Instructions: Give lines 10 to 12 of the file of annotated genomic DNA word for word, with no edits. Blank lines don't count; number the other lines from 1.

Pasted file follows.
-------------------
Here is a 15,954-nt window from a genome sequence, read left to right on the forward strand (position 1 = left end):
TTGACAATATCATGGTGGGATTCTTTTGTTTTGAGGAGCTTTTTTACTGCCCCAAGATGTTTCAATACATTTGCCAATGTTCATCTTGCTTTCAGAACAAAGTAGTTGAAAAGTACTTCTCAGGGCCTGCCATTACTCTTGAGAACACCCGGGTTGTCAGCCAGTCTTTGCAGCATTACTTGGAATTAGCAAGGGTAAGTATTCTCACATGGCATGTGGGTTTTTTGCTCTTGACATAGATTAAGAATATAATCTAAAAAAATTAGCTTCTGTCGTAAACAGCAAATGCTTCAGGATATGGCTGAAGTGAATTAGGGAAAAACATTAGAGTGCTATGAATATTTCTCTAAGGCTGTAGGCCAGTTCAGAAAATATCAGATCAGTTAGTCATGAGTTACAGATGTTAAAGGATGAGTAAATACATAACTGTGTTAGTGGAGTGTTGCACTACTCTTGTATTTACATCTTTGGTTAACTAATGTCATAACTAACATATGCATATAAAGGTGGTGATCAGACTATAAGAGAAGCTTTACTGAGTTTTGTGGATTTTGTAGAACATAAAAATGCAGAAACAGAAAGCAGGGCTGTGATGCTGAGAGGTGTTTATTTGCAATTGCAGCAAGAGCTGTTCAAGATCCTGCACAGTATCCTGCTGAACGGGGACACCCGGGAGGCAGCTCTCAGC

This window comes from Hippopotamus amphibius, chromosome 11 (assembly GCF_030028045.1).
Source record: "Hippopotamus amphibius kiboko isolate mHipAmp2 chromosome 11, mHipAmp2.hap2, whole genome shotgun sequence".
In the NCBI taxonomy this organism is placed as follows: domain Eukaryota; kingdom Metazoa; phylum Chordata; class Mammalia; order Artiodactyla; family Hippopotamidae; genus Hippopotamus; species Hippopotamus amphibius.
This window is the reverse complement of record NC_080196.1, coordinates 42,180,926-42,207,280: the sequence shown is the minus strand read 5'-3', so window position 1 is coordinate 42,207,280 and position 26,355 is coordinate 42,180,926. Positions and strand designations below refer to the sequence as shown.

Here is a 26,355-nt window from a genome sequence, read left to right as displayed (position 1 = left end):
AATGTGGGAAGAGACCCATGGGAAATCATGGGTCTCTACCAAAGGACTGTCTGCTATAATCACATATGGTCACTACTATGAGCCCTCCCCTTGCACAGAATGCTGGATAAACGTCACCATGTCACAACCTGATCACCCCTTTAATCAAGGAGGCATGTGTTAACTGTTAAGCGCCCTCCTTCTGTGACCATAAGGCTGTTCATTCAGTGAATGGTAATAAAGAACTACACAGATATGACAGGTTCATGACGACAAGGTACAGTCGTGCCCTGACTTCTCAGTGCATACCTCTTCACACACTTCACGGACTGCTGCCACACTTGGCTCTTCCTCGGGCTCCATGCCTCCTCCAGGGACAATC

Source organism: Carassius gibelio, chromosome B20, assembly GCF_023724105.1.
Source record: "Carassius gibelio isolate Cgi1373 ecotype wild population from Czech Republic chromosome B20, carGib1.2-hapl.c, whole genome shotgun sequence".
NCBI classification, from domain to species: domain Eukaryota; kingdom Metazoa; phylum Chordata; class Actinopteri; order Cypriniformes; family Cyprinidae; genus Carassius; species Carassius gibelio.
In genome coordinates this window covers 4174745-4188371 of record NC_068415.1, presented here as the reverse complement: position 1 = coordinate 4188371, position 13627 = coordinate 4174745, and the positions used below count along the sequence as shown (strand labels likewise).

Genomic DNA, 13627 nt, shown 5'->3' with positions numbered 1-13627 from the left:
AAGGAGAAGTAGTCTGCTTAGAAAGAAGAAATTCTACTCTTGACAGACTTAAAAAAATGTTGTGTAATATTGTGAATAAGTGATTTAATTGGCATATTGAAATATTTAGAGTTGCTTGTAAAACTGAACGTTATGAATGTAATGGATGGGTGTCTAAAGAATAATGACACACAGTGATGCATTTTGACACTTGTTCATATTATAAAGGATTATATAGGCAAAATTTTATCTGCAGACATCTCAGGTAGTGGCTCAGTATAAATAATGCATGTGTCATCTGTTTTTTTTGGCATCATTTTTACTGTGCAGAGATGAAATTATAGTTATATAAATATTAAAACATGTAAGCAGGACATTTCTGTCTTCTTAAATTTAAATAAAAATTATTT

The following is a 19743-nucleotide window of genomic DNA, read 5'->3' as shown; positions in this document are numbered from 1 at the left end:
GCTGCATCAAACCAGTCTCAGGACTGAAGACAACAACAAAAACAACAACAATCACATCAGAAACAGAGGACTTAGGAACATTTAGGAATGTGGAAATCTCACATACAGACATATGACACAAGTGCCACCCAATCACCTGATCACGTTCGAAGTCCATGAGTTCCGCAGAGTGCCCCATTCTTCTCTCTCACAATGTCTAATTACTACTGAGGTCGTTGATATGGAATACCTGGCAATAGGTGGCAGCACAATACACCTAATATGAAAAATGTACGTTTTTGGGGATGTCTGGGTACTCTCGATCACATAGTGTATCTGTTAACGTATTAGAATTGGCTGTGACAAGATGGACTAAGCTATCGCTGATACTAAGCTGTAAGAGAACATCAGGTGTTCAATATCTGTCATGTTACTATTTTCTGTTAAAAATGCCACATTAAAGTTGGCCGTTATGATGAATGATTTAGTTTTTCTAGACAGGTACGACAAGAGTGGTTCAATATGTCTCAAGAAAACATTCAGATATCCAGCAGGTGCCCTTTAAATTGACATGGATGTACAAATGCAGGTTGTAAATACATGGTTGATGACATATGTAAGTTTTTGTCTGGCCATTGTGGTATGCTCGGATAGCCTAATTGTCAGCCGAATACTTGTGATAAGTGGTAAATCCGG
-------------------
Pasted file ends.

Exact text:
Source record: "Carassius gibelio isolate Cgi1373 ecotype wild population from Czech Republic chromosome B20, carGib1.2-hapl.c, whole genome shotgun sequence".
NCBI classification, from domain to species: domain Eukaryota; kingdom Metazoa; phylum Chordata; class Actinopteri; order Cypriniformes; family Cyprinidae; genus Carassius; species Carassius gibelio.
In genome coordinates this window covers 4174745-4188371 of record NC_068415.1, presented here as the reverse complement: position 1 = coordinate 4188371, position 13627 = coordinate 4174745, and the positions used below count along the sequence as shown (strand labels likewise).